That's leverage of 170 to 1! That's not counting the copper values, which are worth more than the silver. If the copper were counted as "silver equivalent" ounces, then the leverage would be over 350 to 1!

Comparison: SSRI has a $797 million market cap with 1,520 million ounces of proven, probable, measured, indicated and inferred resources of silver. That's $.52/oz.

Based on that comparison, MGN stock could rise from .12 to .52, or from $.98/share to $4.25/share.

(But I think the Mines Management Montanore project is better than SSRI's key project. Both have a $700 million NPV, but the cost to start SSRI's big Pitarrilla project is more than the Montanore project. Also, the Pitarrilla project is 3 oz./tonne silver but with .75% zinc which is half the price of copper, whereas the Mines Management project is 2 oz./tonne silver but with .75% copper, which is twice the value of zinc.)

3. Expected P/E ratio method.

Mines management, once in full production, can gross $264 million or more per year for 30 years.


"The project has already undergone extensive engineering, and is designed with an initial production capacity of approximately 12,500 tons per day estimated to yield 8 million ounces of silver and 60 million pounds of copper, with the added potential to increase production."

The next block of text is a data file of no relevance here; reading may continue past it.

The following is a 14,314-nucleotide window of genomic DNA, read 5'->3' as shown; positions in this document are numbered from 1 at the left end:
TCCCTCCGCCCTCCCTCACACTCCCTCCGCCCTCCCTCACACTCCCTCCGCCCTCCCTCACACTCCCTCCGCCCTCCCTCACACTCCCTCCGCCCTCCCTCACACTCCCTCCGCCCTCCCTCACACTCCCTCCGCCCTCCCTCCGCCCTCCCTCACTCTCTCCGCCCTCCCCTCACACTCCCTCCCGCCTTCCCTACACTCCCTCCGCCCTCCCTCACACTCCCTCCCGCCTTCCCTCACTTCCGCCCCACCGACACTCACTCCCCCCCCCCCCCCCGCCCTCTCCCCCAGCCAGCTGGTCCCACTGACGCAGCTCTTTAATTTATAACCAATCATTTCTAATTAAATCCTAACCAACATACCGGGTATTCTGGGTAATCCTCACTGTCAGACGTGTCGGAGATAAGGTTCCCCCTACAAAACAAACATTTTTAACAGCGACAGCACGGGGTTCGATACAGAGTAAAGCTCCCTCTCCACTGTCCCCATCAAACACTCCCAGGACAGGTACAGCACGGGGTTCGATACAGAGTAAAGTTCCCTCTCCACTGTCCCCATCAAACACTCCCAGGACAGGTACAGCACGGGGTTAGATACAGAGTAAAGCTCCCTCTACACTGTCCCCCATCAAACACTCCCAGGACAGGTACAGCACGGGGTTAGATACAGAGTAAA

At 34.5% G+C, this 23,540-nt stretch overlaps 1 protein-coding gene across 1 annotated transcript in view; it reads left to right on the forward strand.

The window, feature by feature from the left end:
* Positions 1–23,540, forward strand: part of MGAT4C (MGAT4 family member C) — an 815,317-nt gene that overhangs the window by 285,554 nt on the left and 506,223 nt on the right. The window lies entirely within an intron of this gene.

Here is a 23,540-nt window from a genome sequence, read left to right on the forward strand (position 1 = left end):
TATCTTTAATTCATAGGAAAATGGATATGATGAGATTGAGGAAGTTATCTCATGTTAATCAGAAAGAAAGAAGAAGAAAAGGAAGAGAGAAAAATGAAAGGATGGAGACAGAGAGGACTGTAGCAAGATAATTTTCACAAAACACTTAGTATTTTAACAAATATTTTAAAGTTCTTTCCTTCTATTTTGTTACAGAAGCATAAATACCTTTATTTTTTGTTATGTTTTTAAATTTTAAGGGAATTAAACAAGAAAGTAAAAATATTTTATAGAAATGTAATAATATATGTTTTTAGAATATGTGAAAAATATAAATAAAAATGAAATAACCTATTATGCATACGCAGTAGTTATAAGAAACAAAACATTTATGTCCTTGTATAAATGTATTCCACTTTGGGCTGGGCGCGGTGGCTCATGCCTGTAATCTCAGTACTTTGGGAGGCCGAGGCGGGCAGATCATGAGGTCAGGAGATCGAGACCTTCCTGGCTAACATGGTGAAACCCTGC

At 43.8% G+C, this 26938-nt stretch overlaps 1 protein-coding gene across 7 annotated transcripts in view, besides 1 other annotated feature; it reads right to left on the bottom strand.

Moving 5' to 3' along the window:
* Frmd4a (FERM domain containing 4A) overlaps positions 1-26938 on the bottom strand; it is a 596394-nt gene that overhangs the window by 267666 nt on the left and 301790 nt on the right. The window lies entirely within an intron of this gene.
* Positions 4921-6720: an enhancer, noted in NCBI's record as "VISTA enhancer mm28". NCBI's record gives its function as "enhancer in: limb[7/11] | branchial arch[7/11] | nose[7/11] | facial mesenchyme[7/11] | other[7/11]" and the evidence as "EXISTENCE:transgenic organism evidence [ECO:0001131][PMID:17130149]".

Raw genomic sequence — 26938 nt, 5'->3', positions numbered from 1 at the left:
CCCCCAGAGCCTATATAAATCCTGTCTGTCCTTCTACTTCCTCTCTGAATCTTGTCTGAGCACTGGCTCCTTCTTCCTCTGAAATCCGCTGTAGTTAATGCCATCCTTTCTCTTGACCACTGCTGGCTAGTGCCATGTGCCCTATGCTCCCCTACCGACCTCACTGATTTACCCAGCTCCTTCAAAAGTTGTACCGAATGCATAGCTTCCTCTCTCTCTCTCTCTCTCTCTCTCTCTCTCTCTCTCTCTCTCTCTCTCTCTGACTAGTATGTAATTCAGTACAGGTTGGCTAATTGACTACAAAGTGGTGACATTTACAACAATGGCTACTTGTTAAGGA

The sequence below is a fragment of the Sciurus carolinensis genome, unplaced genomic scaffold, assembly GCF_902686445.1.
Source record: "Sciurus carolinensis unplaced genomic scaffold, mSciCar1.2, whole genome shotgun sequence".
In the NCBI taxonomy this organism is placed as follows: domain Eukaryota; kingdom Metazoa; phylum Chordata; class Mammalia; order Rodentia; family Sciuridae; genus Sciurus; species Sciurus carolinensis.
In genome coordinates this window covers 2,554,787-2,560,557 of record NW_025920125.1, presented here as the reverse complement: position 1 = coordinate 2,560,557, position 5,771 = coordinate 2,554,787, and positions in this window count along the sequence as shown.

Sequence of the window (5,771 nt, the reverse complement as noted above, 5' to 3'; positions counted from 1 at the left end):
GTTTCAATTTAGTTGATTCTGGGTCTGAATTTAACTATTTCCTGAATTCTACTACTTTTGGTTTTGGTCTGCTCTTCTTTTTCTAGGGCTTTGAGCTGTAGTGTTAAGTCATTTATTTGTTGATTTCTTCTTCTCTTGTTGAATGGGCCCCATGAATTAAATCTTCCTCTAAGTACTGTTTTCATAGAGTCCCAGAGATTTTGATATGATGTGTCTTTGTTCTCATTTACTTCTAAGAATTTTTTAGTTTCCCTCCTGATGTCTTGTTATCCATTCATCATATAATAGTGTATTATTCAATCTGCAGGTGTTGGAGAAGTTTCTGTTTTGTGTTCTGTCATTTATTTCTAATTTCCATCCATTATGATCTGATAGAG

And what's the projected gross profits? The company estimates an operating cash cost of $22.51/tonne. (page 10) of the Company Presentation. But the ore contains $90/tonne worth of silver and copper. (page 9) of the Company Presentation.pdf

The implied math: $90 - $22.51 = $67.49/tonne x 12,500 tonnes/day x 365 days/year x 6/7 days/week = $264 million/year.

Expected P/E would be 10.

That implies a market cap of $2.64 billion.

The Capex, which is the amount of money Mines Management needs to raise to start mining is $552 million, from p. 10 of their Company Presentation.pdf.

I assume the company will raise most of that money by about the time the market cap is about $500 million, to increase dilution by double. They could also raise the money through debt financing, or through pre sales or futures contracts of silver, but that has caused the bankruptcy and failure of other mining projects, and I hope will be avoided. vSo, from $28.4 million market cap to $552 million market cap then raise $552 million, then market cap goes from $1.1 billion to $2.64 billion.

This implies a stock price rising from 552/28.4 x .98 = $19.05/share. Then, shares double, and the market cap is $1104 million. Then, 2640/1104 x $19.05 = $45.55/share ultimate price target with earnings at $264 million/year.

That assumes silver prices remain about $20.43/oz. as they are today.

So, to sum up, we have three methods of measuring stock price targets.

1. NPV: price target $24/share
2. Resource leverage: price target $4.25/share, to compare with other stocks.
3. Expected PE ratio: price target $45.55/share

Oh. And a fourth way, the easiest of all. There is an analyst at yahoo finance that is projecting $4/share. See the page here:

I assume that analyst is using the resource leverage industry comparison method of analysis.

Mines Management. I own shares. The company has not paid me in any way, neither in stock or cash.